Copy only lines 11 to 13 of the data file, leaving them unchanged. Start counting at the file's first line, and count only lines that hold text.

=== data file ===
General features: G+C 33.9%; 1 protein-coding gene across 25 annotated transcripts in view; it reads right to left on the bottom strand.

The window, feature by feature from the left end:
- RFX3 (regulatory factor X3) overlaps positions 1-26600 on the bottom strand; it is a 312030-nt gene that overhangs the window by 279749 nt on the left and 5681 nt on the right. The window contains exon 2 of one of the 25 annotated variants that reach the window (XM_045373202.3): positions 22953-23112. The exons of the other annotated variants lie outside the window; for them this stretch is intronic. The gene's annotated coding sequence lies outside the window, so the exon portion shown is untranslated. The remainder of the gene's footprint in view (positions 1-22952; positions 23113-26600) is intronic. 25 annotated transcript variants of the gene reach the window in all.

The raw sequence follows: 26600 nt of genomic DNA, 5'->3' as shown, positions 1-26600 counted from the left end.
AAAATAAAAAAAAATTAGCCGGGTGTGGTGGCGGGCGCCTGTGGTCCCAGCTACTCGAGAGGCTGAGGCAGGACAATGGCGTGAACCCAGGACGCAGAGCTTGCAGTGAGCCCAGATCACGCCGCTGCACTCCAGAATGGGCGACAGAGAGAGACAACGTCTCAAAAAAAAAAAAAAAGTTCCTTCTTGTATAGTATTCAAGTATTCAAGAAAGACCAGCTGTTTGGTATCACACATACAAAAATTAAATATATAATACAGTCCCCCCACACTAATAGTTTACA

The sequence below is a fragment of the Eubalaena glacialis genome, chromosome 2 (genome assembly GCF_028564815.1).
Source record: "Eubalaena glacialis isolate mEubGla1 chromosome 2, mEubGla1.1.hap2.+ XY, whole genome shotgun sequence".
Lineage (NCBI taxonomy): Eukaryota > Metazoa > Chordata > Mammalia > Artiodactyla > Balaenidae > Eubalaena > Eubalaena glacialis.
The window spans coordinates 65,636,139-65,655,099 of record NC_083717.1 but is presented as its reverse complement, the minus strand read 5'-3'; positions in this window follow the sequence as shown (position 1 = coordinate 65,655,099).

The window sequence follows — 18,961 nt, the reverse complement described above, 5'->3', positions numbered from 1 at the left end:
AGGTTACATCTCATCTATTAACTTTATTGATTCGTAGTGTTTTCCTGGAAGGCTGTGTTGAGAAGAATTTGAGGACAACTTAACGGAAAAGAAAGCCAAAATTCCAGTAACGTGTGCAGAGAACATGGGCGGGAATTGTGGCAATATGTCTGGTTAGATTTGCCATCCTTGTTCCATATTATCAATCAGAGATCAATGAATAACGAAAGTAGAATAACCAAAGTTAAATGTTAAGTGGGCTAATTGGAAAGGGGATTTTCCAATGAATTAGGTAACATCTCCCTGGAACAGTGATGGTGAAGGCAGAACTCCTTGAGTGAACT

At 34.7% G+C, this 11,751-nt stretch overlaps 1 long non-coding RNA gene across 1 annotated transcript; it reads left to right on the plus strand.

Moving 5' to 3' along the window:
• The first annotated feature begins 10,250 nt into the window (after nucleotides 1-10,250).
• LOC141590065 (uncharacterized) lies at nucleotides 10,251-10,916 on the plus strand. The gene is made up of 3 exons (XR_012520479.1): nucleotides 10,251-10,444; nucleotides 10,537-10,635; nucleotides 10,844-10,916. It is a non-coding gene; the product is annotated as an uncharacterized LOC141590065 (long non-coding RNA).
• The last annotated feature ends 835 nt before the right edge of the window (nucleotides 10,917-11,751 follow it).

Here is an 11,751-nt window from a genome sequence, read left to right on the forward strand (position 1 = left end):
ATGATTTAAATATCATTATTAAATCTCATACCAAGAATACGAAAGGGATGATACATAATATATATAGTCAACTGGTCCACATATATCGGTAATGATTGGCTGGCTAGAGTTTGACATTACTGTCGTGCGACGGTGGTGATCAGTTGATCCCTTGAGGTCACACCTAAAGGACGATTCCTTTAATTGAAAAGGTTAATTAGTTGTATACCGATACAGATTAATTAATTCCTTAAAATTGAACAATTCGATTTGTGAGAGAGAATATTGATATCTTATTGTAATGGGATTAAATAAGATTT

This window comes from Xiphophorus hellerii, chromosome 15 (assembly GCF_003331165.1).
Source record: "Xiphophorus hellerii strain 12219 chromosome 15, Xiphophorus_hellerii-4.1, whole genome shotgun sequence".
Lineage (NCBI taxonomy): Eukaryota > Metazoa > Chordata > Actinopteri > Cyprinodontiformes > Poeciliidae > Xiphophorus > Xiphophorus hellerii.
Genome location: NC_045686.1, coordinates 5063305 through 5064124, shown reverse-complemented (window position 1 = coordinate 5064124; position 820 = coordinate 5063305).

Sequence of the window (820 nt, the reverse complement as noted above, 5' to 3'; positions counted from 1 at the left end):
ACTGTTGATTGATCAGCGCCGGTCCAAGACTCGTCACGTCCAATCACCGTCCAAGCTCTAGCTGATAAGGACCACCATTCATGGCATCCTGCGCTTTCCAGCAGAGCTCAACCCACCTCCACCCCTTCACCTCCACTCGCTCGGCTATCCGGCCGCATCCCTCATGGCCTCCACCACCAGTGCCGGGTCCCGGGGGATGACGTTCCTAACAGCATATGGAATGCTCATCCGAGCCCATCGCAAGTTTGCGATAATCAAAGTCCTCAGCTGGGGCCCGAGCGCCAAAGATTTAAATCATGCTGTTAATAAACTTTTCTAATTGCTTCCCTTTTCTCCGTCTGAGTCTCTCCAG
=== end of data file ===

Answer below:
AGGTTACATCTCATCTATTAACTTTATTGATTCGTAGTGTTTTCCTGGAAGGCTGTGTTGAGAAGAATTTGAGGACAACTTAACGGAAAAGAAAGCCAAAATTCCAGTAACGTGTGCAGAGAACATGGGCGGGAATTGTGGCAATATGTCTGGTTAGATTTGCCATCCTTGTTCCATATTATCAATCAGAGATCAATGAATAACGAAAGTAGAATAACCAAAGTTAAATGTTAAGTGGGCTAATTGGAAAGGGGATTTTCCAATGAATTAGGTAACATCTCCCTGGAACAGTGATGGTGAAGGCAGAACTCCTTGAGTGAACT

At 34.7% G+C, this 11,751-nt stretch overlaps 1 long non-coding RNA gene across 1 annotated transcript; it reads left to right on the plus strand.

Moving 5' to 3' along the window: